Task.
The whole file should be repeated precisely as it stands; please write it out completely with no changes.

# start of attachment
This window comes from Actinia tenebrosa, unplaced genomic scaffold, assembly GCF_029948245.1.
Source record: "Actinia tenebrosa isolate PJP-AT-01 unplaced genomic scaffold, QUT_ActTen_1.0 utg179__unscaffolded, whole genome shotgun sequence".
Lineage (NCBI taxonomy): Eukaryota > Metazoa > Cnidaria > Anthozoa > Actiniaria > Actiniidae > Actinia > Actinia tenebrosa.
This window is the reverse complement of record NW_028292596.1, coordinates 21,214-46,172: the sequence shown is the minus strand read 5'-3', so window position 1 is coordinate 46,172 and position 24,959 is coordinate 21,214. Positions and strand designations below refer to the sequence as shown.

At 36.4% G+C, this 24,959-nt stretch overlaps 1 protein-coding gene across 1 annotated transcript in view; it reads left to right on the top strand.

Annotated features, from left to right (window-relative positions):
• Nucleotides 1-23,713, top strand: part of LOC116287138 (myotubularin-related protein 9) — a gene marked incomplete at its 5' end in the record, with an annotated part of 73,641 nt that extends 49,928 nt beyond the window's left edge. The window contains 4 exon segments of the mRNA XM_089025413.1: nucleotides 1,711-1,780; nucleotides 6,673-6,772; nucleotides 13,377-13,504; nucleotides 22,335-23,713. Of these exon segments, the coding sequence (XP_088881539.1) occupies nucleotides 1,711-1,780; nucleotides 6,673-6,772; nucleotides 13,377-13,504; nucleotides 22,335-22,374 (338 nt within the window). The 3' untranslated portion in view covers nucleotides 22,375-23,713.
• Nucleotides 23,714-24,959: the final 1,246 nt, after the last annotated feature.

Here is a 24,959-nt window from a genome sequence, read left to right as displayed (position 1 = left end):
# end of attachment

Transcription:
This window comes from Actinia tenebrosa, unplaced genomic scaffold, assembly GCF_029948245.1.
Source record: "Actinia tenebrosa isolate PJP-AT-01 unplaced genomic scaffold, QUT_ActTen_1.0 utg179__unscaffolded, whole genome shotgun sequence".
Lineage (NCBI taxonomy): Eukaryota > Metazoa > Cnidaria > Anthozoa > Actiniaria > Actiniidae > Actinia > Actinia tenebrosa.
This window is the reverse complement of record NW_028292596.1, coordinates 21,214-46,172: the sequence shown is the minus strand read 5'-3', so window position 1 is coordinate 46,172 and position 24,959 is coordinate 21,214. Positions and strand designations below refer to the sequence as shown.

At 36.4% G+C, this 24,959-nt stretch overlaps 1 protein-coding gene across 1 annotated transcript in view; it reads left to right on the top strand.

Annotated features, from left to right (window-relative positions):
• Nucleotides 1-23,713, top strand: part of LOC116287138 (myotubularin-related protein 9) — a gene marked incomplete at its 5' end in the record, with an annotated part of 73,641 nt that extends 49,928 nt beyond the window's left edge. The window contains 4 exon segments of the mRNA XM_089025413.1: nucleotides 1,711-1,780; nucleotides 6,673-6,772; nucleotides 13,377-13,504; nucleotides 22,335-23,713. Of these exon segments, the coding sequence (XP_088881539.1) occupies nucleotides 1,711-1,780; nucleotides 6,673-6,772; nucleotides 13,377-13,504; nucleotides 22,335-22,374 (338 nt within the window). The 3' untranslated portion in view covers nucleotides 22,375-23,713.
• Nucleotides 23,714-24,959: the final 1,246 nt, after the last annotated feature.

Here is a 24,959-nt window from a genome sequence, read left to right as displayed (position 1 = left end):